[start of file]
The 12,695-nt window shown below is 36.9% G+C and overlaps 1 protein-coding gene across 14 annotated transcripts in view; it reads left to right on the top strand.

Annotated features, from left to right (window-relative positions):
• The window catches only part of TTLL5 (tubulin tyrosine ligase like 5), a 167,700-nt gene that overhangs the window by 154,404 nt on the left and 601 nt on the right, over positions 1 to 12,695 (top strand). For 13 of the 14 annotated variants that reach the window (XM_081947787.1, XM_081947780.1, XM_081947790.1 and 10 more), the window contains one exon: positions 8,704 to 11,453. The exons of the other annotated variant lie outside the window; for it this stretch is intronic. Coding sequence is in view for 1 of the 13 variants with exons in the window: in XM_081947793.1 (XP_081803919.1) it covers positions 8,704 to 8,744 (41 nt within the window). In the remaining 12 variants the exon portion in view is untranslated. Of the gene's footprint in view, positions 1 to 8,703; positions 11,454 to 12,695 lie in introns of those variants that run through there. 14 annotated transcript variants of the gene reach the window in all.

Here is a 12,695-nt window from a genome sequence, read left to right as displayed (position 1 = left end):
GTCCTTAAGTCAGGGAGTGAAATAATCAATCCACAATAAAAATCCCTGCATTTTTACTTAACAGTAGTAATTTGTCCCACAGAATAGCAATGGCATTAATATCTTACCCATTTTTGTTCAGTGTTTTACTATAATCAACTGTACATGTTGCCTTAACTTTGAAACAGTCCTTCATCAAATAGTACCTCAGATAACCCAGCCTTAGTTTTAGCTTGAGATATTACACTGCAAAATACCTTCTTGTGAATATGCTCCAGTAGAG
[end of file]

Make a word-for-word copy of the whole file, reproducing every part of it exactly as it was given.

The 12,695-nt window shown below is 36.9% G+C and overlaps 1 protein-coding gene across 14 annotated transcripts in view; it reads left to right on the top strand.

Annotated features, from left to right (window-relative positions):
• The window catches only part of TTLL5 (tubulin tyrosine ligase like 5), a 167,700-nt gene that overhangs the window by 154,404 nt on the left and 601 nt on the right, over positions 1 to 12,695 (top strand). For 13 of the 14 annotated variants that reach the window (XM_081947787.1, XM_081947780.1, XM_081947790.1 and 10 more), the window contains one exon: positions 8,704 to 11,453. The exons of the other annotated variant lie outside the window; for it this stretch is intronic. Coding sequence is in view for 1 of the 13 variants with exons in the window: in XM_081947793.1 (XP_081803919.1) it covers positions 8,704 to 8,744 (41 nt within the window). In the remaining 12 variants the exon portion in view is untranslated. Of the gene's footprint in view, positions 1 to 8,703; positions 11,454 to 12,695 lie in introns of those variants that run through there. 14 annotated transcript variants of the gene reach the window in all.

Here is a 12,695-nt window from a genome sequence, read left to right as displayed (position 1 = left end):
GTCCTTAAGTCAGGGAGTGAAATAATCAATCCACAATAAAAATCCCTGCATTTTTACTTAACAGTAGTAATTTGTCCCACAGAATAGCAATGGCATTAATATCTTACCCATTTTTGTTCAGTGTTTTACTATAATCAACTGTACATGTTGCCTTAACTTTGAAACAGTCCTTCATCAAATAGTACCTCAGATAACCCAGCCTTAGTTTTAGCTTGAGATATTACACTGCAAAATACCTTCTTGTGAATATGCTCCAGTAGAG